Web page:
I found it particularly jarring that even since 2005 communication technologies have been used in away to negotiate public and private space. Now with the vast array of technology available, we probably do this more. Social Topography In A Wireless ERA: The Negotiation of Public and Private Space illuminated how people use technology for privacy for me, even when in public. It sounds obvious but I’m interested in the way that technology is taking over our lives. I say this because I’ve noticed through the reading of this text and applying it to real life that we as technological consumers, and bystanders for that matter, subconsciously behave in a way that caters to our technology, whether it’s a smart-phone, cell-phone, laptop, or tablet.
One example that I’ve noticed a lot is when my parents called me on the phone last night. I was doing work while talking to a friend when my mom called me. So subconsciously my friend and I had this unspoken communication that I’ll see him later. To make it seem more like the article though, I subconsciously got up and started pacing around the room while talking to them-good thing I was alone in the room! Anyway, I said I was doing this subconsciously because I wasn’t aware that I, in fact, was catering to my phone call. I stopped my conversation with my friend, I stopped what I was working on, and I started pacing around the room. And now that I think about it I had my back to the door! I literally privatized a public area although I was alone in the room. Had there been people I probably would’ve left the room in order to protect “those bystanders from being infringed upon by the private matters” (380) of my phone call, according to Lee Humphreys in Social Topography In A Wireless ERA: The Negotiation of Public and Private .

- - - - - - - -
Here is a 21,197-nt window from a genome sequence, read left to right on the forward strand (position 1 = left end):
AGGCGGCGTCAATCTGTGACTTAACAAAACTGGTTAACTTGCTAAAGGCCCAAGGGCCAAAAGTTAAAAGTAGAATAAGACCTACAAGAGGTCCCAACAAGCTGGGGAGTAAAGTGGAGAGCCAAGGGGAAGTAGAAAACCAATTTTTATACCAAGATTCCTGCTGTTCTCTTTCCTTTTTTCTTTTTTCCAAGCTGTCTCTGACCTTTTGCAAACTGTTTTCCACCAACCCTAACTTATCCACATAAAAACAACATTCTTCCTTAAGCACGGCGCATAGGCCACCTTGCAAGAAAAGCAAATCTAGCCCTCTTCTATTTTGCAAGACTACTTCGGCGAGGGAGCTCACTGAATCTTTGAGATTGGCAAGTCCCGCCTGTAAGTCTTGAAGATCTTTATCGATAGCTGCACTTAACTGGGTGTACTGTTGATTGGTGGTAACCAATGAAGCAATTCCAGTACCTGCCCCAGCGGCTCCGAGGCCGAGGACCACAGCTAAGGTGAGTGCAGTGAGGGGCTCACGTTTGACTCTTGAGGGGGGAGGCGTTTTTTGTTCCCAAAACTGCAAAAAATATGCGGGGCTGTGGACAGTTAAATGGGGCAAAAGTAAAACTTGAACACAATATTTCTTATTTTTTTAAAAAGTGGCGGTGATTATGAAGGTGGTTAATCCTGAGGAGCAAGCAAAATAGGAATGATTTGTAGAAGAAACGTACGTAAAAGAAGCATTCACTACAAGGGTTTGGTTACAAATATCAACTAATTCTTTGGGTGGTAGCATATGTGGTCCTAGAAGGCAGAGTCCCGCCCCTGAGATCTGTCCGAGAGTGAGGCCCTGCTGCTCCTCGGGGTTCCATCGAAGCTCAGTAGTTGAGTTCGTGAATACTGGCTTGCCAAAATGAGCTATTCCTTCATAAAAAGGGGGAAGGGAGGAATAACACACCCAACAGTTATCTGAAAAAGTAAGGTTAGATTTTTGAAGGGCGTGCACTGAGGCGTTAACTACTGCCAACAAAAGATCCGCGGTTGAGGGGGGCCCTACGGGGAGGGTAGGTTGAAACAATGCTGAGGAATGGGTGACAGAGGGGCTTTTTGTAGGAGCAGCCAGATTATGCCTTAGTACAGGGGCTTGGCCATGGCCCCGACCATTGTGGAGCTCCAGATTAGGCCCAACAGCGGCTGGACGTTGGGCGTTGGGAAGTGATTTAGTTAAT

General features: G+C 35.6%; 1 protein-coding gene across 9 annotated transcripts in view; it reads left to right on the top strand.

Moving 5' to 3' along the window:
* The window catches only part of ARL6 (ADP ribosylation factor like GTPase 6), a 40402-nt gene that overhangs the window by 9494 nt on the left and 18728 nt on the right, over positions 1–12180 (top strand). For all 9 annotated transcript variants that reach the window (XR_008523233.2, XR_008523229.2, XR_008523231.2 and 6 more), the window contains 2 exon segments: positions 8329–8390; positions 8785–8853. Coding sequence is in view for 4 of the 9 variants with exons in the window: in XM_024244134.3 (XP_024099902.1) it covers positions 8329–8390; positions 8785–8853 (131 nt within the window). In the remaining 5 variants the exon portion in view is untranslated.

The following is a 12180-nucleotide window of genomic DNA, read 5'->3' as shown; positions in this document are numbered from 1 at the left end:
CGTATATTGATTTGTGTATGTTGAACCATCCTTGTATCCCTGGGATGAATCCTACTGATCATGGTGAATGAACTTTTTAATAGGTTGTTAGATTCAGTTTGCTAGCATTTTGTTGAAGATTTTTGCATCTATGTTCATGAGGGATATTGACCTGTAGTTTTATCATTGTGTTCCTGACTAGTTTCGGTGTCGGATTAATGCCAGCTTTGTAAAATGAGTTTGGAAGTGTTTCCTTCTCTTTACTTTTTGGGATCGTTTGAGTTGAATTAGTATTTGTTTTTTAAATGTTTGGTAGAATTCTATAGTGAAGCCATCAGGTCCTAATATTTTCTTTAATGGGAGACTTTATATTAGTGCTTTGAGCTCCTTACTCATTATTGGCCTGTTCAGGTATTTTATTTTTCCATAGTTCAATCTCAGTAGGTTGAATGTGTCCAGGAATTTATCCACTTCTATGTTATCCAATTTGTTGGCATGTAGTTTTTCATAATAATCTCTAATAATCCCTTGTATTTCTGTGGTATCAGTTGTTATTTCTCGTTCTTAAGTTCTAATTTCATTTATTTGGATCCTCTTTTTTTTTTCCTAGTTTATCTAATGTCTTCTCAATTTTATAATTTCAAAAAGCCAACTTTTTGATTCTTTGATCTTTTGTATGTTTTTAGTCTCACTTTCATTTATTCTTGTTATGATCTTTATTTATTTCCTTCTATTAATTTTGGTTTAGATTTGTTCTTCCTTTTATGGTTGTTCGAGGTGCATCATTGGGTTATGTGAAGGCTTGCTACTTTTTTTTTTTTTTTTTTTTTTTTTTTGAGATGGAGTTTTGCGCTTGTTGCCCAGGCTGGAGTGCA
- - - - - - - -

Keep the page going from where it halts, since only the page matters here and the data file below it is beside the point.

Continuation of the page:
I think for the most part that technology that lets us take our private matters with us like cell-phones is good for society because it lets us connect. But on the other hand I’ve always lived my life believing that a balance in everything is necessary to live a well-rounded life. For example, cell-phones are definitely necessary in today’s day in age, but I procrastinate all the time on my phone and on the internet and can miss out on learning, socializing with actual people, and sleep. However, we’ve seen this as a historical trend with kaleidoscopes and landline telephones. But now it seems that since technology is so widespread, there’s even more of a warning towards the distraction that technology can bring from actually enjoying life. When thinking about this, I recall a video that I saw two or so years ago about the negatives about technology. It’s well worth the watch I assure you.